It's been a while since I talked about pilot brewing. First off, my beer fridge is working again! A sloppy moisture control vs. energy efficiency switch is a much better problem to have than a fridge that's actually broken. 'Nuff said. The second mint porter tasted awesome, except when I drank it too cold. Low temperature gave it an unpleasant shaprness - I still believe a hop/mint interaction is involved, and I'll name CO2 as a suspect as well - but the beer is basically a dessert at "cool but not cold" temperatures. Despite it's warm leanings, the beer made an excellent custard float. Much better than the first batch. Reducing the beer on the stove to use as a syrup, however, did not taste good. Holy bitterness! Although I reduced the hops dramatically, the beer wasn't too sweet. I suspect the mint lends its own bitterness, which balances malt sweetness in a similar manner as hops. Next time, I'm gonna brew the beer with no hops whatsoever. I transfered the maple farmhouse ale into its serving keg on Monday, which tasted very nice in its uncarbonated state. I have a batch of pale ale in bottles as well, which will be given away at a Locksley after-party this Friday, and I brewed a batch of Belgian pumpkin ale last week for my brother's wedding. That's about it for now!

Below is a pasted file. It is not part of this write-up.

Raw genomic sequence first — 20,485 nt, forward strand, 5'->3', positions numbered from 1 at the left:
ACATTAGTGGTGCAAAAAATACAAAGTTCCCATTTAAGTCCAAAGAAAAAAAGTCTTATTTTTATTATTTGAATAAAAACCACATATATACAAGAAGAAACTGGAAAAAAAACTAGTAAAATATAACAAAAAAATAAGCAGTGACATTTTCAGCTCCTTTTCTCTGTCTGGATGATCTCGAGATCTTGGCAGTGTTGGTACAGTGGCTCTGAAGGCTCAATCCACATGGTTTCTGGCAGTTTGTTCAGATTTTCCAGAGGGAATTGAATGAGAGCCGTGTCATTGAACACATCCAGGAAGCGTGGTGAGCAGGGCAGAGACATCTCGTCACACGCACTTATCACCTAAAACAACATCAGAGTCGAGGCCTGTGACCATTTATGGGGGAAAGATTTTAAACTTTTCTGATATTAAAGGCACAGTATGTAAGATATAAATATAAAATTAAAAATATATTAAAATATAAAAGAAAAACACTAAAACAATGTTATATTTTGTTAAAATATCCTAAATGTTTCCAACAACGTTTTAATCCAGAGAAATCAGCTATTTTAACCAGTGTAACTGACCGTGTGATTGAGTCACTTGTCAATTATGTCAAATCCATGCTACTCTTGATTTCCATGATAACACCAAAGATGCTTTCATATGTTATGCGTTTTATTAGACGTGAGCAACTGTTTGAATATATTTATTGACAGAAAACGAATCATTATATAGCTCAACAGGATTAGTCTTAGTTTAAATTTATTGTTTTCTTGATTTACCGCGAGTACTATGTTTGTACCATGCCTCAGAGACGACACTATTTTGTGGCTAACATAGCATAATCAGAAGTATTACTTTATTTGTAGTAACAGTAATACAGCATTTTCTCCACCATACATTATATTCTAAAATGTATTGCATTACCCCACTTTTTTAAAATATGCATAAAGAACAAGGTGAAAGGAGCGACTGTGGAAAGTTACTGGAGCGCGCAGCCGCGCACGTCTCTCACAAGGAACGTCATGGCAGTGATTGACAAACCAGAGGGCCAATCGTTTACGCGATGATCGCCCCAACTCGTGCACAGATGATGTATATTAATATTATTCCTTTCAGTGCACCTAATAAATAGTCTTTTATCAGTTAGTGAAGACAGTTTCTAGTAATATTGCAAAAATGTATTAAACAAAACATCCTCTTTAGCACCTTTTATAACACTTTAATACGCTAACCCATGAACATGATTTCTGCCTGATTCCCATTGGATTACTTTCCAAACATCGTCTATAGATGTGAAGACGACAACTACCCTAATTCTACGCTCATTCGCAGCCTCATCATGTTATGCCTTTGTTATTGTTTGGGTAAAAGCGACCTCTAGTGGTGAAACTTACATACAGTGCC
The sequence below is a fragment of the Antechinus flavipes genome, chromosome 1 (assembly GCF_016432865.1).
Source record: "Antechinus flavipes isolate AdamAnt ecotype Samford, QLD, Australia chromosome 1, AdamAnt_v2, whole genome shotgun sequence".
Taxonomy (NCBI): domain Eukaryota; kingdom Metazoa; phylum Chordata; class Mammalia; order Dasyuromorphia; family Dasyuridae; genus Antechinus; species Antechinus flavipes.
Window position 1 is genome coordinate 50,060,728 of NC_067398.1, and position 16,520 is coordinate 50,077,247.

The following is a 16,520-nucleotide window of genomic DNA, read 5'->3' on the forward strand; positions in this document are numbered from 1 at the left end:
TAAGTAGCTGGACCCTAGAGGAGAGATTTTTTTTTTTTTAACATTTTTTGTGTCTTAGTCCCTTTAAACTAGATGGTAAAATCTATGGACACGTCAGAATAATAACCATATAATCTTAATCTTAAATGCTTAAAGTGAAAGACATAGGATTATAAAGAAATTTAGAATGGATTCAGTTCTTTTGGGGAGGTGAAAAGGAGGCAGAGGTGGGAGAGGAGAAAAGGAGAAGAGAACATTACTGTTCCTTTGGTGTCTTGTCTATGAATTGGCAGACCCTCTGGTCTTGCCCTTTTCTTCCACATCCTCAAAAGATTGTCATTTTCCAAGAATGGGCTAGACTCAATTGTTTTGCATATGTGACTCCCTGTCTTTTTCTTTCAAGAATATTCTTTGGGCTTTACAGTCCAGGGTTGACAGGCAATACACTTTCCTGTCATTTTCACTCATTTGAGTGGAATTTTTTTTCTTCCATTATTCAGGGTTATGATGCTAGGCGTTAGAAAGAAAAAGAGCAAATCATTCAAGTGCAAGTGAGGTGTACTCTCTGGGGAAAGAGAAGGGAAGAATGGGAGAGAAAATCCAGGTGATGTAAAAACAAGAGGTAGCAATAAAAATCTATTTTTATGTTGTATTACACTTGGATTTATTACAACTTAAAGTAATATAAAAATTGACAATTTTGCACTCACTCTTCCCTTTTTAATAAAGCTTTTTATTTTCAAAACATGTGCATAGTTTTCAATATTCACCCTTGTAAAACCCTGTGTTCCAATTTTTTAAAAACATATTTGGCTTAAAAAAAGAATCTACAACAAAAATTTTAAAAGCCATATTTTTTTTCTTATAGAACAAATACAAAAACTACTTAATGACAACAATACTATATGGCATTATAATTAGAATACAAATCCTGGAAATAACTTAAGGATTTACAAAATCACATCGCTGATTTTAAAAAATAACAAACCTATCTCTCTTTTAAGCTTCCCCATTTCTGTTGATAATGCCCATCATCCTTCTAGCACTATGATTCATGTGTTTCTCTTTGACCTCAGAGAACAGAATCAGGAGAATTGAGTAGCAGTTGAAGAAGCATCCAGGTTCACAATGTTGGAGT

Anonymous said...

I don't get the headline??? Perhaps I'm too dull?

Joe said...

It's a line from a Tom Waits song, as well as a bad metaphor for feeling like I'm on a train that's slowly leaving its station.

KJS said...